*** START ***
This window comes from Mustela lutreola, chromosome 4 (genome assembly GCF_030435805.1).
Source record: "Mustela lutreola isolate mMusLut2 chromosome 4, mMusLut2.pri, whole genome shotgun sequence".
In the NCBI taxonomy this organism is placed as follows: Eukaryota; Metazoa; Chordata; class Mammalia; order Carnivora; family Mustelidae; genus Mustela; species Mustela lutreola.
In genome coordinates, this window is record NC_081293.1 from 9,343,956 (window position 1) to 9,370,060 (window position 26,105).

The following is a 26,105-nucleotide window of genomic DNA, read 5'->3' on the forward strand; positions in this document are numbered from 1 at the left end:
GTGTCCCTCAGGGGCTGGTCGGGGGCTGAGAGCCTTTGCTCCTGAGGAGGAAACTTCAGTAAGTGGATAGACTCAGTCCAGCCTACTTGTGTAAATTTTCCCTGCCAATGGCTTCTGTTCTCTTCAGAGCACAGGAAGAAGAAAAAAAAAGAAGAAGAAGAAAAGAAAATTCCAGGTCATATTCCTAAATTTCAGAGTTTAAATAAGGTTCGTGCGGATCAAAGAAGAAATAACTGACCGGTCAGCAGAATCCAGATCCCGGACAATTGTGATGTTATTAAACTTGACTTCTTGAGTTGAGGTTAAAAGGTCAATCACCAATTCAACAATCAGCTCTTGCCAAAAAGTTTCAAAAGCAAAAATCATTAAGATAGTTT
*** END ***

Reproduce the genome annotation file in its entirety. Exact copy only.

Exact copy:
This window comes from Mustela lutreola, chromosome 4 (genome assembly GCF_030435805.1).
Source record: "Mustela lutreola isolate mMusLut2 chromosome 4, mMusLut2.pri, whole genome shotgun sequence".
In the NCBI taxonomy this organism is placed as follows: Eukaryota; Metazoa; Chordata; class Mammalia; order Carnivora; family Mustelidae; genus Mustela; species Mustela lutreola.
In genome coordinates, this window is record NC_081293.1 from 9,343,956 (window position 1) to 9,370,060 (window position 26,105).

The following is a 26,105-nucleotide window of genomic DNA, read 5'->3' on the forward strand; positions in this document are numbered from 1 at the left end:
GTGTCCCTCAGGGGCTGGTCGGGGGCTGAGAGCCTTTGCTCCTGAGGAGGAAACTTCAGTAAGTGGATAGACTCAGTCCAGCCTACTTGTGTAAATTTTCCCTGCCAATGGCTTCTGTTCTCTTCAGAGCACAGGAAGAAGAAAAAAAAAGAAGAAGAAGAAAAGAAAATTCCAGGTCATATTCCTAAATTTCAGAGTTTAAATAAGGTTCGTGCGGATCAAAGAAGAAATAACTGACCGGTCAGCAGAATCCAGATCCCGGACAATTGTGATGTTATTAAACTTGACTTCTTGAGTTGAGGTTAAAAGGTCAATCACCAATTCAACAATCAGCTCTTGCCAAAAAGTTTCAAAAGCAAAAATCATTAAGATAGTTT